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European shares rise after UK's Truss resigns as prime minister

FILE PHOTO: German share price index DAX graph is pictured at the stock exchange in Frankfurt

By Amruta Khandekar and Devik Jain

(Reuters) -European shares rose on Thursday after Liz Truss said she was resigning as the United Kingdom's prime minister, brought down by her economic programme that wrecked havoc on markets.

The region-wide STOXX 600 closed 0.3% up after flirting between gains and losses right after the announcement in London.

Appointed on Sept. 6, Truss was forced last week to sack her finance minister and closest political ally, Kwasi Kwarteng, and abandon almost all of her economic programme after their plans for vast unfunded tax cuts crashed the pound and British bonds, forcing the Bank of England to intervene.

A leadership election will be completed within the next week. Sterling rallied and the London's FTSE 100 closed higher. [GBP/] [.L]

"Truss took on an extra relevance to markets because of the policies that she attempted to implement and the markets' reaction to them," said Steve Sosnick, chief strategist at Interactive Brokers.

"You'd think that if someone was that deeply unpopular the market might rally or the currency might rally when she left. But I think the fact that neither is happening is telling us that markets do crave political stability and we don't have that."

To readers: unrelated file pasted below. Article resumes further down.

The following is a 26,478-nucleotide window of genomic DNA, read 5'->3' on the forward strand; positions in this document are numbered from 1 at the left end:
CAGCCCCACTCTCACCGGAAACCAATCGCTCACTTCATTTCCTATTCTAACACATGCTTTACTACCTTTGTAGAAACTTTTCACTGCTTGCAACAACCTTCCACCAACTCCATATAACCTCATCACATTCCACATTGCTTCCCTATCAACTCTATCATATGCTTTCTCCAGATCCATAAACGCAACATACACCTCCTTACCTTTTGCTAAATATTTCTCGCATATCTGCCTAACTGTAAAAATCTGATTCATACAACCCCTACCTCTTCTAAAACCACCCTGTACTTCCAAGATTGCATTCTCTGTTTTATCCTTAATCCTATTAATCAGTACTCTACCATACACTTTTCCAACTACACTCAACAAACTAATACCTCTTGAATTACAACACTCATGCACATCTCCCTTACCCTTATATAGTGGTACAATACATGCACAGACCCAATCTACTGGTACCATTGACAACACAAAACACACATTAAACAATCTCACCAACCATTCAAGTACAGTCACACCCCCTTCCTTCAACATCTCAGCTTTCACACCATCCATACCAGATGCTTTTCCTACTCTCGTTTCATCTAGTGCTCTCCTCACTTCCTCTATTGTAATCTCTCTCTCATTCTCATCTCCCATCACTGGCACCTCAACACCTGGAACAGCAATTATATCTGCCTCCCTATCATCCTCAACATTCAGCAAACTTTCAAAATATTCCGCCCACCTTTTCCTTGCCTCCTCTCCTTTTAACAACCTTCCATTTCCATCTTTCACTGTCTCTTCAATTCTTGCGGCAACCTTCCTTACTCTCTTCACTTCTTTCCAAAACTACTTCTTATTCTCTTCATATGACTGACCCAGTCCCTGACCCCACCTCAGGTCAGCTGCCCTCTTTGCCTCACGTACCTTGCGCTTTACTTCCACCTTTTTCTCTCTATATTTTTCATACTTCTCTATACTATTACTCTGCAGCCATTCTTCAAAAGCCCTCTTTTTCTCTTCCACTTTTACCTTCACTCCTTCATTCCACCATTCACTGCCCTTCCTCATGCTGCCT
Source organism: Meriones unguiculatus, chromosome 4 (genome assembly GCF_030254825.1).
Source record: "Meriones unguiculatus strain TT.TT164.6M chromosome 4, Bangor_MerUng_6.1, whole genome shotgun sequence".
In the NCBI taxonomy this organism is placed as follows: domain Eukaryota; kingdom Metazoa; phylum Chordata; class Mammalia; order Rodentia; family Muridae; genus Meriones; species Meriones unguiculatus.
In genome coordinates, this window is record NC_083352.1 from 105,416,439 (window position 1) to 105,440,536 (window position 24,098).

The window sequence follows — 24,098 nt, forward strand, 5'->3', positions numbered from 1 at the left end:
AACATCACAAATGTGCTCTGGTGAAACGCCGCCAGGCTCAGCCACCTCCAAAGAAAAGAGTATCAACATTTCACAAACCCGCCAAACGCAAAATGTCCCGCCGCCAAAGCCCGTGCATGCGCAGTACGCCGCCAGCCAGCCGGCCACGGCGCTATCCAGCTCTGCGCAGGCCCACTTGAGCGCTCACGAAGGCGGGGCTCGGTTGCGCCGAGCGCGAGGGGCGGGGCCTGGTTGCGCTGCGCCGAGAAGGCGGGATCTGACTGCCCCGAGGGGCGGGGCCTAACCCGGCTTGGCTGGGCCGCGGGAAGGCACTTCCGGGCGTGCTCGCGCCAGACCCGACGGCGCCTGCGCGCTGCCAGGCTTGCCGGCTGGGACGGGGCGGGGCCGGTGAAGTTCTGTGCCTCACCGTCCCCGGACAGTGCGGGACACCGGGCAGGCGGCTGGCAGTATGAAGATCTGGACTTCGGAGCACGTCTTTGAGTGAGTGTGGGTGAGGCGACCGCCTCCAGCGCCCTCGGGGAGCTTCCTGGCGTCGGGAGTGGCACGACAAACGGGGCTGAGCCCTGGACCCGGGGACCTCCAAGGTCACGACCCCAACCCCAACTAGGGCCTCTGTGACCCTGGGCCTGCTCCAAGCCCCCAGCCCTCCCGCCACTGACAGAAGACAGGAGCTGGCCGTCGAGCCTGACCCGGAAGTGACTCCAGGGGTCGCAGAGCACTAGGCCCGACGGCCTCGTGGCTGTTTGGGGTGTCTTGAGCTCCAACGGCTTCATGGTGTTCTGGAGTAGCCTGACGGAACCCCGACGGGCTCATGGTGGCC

Meanwhile, Finnish telecom equipment maker Nokia and rival Ericsson reported weaker-than-expected earnings, bruised by ongoing patent battles which pressured margins and offset strong demand for 5G equipment.

Shares of the companies slumped 7.6% and 14.8%, respectively.

More than half of the sectors advanced, with tech rising 1.94%. Telecom was the biggest loser, down 2.5%.

The STOXX 600 had snapped a four-day rally on Wednesday, as earnings optimism was snuffed out by worrying inflation reports from Canada and the United Kingdom that fanned fears about more aggressive policy moves from central banks to rein in prices.

"There has been a pretty negative reaction in risk assets and bond markets to the inflation data. It ultimately means central banks like the Fed and the Bank of Canada may have to do even more work to tighten," said Stephen Gallo, European head of FX strategy for BMO Capital Markets.

Adding to the concerns, data on Thursday showed German producer prices rose more than expected in September, as energy prices soared.

However, in a bright spot, Finnish banking group Nordea beat profit estimates, while Hermes added 1.6% after the Birkin bag maker saw a sharp pickup in sales growth with no signs of a slowdown.

Among other stocks, Swedish Match AB gained 1.9% after Philip Morris International raised its buyout offer for the nicotine products maker.

(Reporting by Amruta Khandekar and Devik Jain in Bengaluru; Editing by Savio D'Souza, Subhranshu Sahu, Arun Koyyur and Paul Simao)